ALL IN THE MIND
An informative and entertaining documentary, Prime Presents: All In The Mind takes Kiwi brain development specialist Nathan Wallis on a journey to present compelling science about a very big life question: is a man’s grey matter the same as a woman’s?
Are male and female brains as different as we think they are?
All In The Mind, made with the support of NZ On Air, tackles the key question of whether brain development makes men and women behave distinctively, and if so, why? Is each gender born with a brain that is structurally different, or do we all just adapt our behaviour to society’s expectations? This watercooler conversation has a scientific basis that links directly to Nathan’s expertise in how our brain works and how we use it, and how modern Kiwis think.
All In The Mind is made with the support of NZ On Air.
BIO & Q&A
About The Show
With New Zealand labs in the vanguard of neuroscience research, Nathan returns to his old stomping ground at the University of Otago to find out more about what’s been going on there since he left, as well as having his head read at the Centre for Advanced MRI in Auckland.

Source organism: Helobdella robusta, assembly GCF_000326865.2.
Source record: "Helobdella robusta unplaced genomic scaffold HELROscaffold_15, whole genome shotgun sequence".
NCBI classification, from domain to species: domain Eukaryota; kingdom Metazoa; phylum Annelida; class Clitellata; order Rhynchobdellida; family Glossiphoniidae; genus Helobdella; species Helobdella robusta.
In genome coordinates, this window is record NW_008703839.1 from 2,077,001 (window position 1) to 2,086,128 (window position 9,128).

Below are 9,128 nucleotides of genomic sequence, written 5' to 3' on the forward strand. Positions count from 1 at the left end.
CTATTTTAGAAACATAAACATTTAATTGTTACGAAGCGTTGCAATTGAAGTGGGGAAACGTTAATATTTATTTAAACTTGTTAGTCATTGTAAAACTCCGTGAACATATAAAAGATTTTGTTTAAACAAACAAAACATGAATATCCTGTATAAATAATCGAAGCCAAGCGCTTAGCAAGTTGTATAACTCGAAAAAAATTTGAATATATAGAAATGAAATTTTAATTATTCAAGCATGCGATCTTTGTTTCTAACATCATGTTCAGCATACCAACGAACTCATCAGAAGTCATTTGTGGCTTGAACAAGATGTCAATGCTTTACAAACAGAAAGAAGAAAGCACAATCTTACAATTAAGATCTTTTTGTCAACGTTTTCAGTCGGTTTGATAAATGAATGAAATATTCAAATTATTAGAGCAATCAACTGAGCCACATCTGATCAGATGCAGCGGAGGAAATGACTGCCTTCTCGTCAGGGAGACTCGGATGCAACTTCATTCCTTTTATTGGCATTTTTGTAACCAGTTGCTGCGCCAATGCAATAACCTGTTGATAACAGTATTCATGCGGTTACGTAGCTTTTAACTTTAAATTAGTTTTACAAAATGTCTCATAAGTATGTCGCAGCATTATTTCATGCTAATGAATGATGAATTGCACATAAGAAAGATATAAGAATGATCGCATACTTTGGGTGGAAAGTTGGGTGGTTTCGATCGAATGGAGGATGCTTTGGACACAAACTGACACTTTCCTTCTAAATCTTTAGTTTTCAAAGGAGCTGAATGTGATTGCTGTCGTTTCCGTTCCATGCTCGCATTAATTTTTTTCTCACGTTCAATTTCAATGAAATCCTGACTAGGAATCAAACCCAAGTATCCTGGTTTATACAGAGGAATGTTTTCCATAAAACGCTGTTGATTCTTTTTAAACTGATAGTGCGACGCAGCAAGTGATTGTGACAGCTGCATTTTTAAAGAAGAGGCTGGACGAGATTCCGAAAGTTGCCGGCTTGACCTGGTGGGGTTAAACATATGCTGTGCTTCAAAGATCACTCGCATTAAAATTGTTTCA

Nathan enjoys a (freezing) morning giving toys to chimpanzees with Victoria University of Wellington professor Bart Ellenbroek, and tests his testosterone on a hot lap of the Manfeild: Circuit Chris Amon race track with New Zealand’s star rally driver Emma Gilmour.
Brain research is a dynamic discipline making breakthroughs and discoveries at a startling rate, though strangely there is less really good science on the difference between men and women than you might think.
With lots of easy-to-use information, dynamic experiments and real-life wisdom, All In The Mind brings neuroscience to life.
Along the way Nathan explores what we actually mean when we say ‘be a man’, or ‘acting like a girl’. He questions underlying ideas about biological gender with intersex activist Mani Bruce Mitchell, exploring her extraordinary personal journey through sexual identity by asking - do our bodies really set us apart, or is that difference essentially a prejudice?